45. WR Devery Henderson, LSU (5-feet-11½, 198 pounds): Tough, live body, looks more like a tailback, and that's the position at which he began his career. Thick through the chest and shoulders and will bully people. That isn't to say he's a limited speed guy because, with sub-4.4 speed, he has corners backpedaling when he breaks the huddle. A real vertical threat who stretches secondaries and creates a lot of room for himself.
46. DT Donnell Washington, Clemson (6-feet-5½, 332 pounds): True wide-body and the kind of "anchor" tackle a lot of teams want now. Long arms, good upper body and tons of pure strength. Not a penetrator or disruptive defender, but a guy who can take on double-team blocks and free up teammates to run to the ball. Not a complete player yet, but has the sort of rare tools a team that needs interior help will find very difficult to ignore.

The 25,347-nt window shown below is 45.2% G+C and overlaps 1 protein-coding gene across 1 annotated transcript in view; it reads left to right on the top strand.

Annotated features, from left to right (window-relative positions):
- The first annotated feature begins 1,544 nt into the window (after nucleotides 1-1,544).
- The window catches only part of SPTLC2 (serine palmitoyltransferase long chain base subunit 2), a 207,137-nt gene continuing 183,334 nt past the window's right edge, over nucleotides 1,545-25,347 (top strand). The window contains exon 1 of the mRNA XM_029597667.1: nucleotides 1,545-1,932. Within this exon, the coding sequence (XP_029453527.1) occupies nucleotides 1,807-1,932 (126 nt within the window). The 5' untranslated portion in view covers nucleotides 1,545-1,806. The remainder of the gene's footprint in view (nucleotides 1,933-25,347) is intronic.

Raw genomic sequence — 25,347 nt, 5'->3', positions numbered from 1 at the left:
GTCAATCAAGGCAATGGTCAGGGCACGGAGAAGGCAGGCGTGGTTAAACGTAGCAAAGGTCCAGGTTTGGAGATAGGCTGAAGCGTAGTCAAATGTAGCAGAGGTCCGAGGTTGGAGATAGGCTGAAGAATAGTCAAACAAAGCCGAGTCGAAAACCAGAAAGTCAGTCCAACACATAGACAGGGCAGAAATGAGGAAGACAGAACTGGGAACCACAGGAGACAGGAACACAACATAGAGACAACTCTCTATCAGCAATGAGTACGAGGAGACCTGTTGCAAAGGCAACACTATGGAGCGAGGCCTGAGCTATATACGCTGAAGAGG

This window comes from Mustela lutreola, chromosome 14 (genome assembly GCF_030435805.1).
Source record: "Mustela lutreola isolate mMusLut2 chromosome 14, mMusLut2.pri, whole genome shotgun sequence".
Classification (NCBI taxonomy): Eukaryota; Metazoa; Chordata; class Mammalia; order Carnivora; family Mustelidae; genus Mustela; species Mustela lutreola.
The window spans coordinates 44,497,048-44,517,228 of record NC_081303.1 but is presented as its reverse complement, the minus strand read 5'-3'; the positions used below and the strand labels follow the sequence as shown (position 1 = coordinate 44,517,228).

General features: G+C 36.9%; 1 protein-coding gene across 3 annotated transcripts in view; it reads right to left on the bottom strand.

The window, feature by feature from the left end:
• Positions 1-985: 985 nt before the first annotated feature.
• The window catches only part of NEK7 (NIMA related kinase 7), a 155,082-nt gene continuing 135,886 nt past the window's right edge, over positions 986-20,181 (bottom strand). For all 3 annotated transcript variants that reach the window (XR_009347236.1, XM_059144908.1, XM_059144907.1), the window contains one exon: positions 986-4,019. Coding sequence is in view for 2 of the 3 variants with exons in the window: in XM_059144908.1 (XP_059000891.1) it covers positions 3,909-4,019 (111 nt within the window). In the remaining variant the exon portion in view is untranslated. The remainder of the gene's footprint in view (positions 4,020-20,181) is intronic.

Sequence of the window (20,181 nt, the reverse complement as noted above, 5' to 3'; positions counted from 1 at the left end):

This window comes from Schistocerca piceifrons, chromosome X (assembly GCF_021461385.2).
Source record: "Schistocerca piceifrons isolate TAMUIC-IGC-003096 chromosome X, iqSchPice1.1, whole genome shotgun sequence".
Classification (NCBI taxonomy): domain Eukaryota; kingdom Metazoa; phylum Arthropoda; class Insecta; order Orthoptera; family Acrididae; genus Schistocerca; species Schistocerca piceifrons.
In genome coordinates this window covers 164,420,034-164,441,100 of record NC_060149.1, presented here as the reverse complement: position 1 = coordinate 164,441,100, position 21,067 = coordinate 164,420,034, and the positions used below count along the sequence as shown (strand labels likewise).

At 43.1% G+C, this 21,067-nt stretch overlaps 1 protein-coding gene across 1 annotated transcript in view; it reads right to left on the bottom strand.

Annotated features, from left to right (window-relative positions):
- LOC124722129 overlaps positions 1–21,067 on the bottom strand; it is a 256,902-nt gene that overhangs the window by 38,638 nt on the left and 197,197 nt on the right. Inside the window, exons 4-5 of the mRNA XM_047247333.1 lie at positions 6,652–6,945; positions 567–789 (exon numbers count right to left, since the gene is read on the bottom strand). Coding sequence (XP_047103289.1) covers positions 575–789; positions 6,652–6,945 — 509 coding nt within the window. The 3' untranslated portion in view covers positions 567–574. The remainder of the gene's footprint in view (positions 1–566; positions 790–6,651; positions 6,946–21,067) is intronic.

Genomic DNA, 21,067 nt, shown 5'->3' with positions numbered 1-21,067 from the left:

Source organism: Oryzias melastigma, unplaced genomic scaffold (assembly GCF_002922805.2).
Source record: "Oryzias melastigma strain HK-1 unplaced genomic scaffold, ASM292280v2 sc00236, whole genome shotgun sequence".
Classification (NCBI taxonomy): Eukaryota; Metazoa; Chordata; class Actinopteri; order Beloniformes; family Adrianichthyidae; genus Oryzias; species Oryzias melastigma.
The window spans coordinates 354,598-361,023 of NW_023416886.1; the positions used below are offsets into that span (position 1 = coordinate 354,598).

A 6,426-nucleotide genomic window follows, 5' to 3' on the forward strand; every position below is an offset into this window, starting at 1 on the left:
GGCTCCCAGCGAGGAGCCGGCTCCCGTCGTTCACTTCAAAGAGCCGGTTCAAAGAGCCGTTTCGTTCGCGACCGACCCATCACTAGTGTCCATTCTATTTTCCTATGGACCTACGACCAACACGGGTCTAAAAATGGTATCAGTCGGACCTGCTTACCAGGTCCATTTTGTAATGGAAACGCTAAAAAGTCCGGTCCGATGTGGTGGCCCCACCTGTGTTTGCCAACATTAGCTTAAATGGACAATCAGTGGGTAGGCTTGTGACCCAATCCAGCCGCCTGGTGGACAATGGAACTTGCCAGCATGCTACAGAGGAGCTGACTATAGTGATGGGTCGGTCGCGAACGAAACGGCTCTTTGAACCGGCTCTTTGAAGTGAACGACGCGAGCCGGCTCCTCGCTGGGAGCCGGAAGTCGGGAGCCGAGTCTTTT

47. SS Bob Sanders, Iowa (5-feet-8 3/8, 204 pounds): Physical in everything he does, loves to compete. Attacks the ball, can play down in the box, but still back out into coverage. An explosive tackler who strikes with the textbook rising blow and always seems to be broken down in classic hitting form. Low in his backpedal and, despite some rough edges, will get out of his turn well enough. Height will always be a concern.
48. OT Nat Dorsey, Georgia Tech (6-feet-7, 322 pounds): Great size and long arms, when he gets into a pass rusher and locks out, he can steer and redirect. Adjusts well and has above average change of direction skills. Plays with a good base, has a nice, natural pass-block setup and rarely is back on heels. Weight has always been an issue and merits close monitoring. Had shoulder injuries in the past, which he gutted his way through.